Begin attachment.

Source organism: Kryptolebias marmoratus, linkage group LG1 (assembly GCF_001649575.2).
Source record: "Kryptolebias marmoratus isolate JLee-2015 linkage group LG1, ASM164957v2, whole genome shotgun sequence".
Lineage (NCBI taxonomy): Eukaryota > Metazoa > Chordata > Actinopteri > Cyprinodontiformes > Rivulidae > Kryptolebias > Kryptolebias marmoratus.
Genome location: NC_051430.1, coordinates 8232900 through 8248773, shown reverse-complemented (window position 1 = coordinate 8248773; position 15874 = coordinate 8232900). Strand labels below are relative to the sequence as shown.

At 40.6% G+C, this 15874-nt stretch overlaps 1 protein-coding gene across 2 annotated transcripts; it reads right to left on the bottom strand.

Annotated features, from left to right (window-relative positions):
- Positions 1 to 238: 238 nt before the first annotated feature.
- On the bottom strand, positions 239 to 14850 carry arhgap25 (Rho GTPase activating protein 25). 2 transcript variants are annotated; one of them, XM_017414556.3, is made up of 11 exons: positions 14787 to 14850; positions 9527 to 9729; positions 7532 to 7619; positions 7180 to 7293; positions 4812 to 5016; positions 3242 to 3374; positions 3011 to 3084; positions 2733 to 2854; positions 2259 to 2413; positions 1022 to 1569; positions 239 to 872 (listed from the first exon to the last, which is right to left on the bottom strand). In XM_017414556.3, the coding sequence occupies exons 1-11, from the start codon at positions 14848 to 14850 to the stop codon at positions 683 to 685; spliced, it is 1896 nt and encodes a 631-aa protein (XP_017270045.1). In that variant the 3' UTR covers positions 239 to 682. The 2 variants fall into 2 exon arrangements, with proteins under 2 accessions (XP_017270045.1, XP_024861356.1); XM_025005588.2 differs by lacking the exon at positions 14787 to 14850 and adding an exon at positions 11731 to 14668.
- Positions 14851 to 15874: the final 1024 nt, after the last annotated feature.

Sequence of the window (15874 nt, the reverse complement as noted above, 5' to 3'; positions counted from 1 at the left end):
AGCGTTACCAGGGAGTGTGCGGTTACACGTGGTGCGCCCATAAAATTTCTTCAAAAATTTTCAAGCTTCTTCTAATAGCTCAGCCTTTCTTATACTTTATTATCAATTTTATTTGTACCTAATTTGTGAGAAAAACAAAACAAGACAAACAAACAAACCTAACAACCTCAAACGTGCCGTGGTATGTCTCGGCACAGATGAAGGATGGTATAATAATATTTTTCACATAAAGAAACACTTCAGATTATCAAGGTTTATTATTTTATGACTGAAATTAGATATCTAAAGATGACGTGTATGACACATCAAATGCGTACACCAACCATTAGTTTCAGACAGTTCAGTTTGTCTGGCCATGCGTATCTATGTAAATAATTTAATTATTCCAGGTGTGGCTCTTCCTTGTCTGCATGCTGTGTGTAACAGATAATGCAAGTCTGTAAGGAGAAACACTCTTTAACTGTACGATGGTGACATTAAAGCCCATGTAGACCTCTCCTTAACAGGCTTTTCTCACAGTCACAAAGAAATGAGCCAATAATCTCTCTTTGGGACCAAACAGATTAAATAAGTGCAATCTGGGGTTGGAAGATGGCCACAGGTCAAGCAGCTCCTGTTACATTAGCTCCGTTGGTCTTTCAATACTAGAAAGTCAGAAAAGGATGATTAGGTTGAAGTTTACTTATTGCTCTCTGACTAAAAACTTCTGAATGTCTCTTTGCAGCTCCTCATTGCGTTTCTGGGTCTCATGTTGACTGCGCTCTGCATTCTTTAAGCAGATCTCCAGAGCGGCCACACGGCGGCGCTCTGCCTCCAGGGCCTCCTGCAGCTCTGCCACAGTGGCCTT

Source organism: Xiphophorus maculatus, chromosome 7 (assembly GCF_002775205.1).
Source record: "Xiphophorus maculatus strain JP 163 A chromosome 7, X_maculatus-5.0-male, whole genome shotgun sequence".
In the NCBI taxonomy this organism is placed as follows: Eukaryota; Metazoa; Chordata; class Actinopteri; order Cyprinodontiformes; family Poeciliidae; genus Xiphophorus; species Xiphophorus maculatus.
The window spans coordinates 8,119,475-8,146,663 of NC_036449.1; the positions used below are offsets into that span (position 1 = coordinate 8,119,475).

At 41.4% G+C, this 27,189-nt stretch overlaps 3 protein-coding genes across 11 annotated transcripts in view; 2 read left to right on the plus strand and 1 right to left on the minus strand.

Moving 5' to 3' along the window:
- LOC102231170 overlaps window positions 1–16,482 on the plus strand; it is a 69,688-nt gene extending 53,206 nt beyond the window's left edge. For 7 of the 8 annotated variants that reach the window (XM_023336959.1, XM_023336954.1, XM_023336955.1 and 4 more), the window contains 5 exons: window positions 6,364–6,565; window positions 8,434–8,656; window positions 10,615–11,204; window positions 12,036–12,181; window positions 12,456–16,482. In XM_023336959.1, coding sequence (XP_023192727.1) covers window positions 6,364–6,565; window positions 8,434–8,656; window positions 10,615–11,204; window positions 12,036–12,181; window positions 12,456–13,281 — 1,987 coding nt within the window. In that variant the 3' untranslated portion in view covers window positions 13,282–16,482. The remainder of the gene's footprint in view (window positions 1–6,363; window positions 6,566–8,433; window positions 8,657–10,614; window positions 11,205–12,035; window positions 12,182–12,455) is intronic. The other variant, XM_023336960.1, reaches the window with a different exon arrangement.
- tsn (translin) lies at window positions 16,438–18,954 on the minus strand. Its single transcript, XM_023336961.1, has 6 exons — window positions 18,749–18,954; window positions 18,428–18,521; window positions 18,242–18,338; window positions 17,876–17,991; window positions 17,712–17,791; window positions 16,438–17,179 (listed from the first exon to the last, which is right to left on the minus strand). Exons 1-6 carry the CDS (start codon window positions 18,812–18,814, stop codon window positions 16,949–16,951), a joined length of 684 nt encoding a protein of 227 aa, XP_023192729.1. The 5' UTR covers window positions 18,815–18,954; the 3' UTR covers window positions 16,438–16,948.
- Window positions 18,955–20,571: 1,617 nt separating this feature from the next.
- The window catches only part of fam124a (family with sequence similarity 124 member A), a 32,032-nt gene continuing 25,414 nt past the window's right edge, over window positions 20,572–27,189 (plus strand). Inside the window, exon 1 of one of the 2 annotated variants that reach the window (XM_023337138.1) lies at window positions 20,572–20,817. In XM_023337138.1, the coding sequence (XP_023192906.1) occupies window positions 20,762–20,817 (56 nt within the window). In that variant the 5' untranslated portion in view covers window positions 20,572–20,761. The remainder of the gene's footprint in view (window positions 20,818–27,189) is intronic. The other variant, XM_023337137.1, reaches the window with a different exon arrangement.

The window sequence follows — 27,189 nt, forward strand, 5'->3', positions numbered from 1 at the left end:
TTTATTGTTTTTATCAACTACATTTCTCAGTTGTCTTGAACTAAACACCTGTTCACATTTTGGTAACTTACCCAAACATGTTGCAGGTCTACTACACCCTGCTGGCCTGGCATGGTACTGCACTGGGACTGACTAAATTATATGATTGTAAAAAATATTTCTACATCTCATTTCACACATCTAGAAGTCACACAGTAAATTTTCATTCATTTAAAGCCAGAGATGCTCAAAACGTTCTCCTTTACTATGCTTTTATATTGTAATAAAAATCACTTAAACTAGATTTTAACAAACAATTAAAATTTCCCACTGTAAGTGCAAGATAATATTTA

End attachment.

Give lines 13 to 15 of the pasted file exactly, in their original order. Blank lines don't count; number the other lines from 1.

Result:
Source record: "Xiphophorus maculatus strain JP 163 A chromosome 7, X_maculatus-5.0-male, whole genome shotgun sequence".
In the NCBI taxonomy this organism is placed as follows: Eukaryota; Metazoa; Chordata; class Actinopteri; order Cyprinodontiformes; family Poeciliidae; genus Xiphophorus; species Xiphophorus maculatus.
The window spans coordinates 8,119,475-8,146,663 of NC_036449.1; the positions used below are offsets into that span (position 1 = coordinate 8,119,475).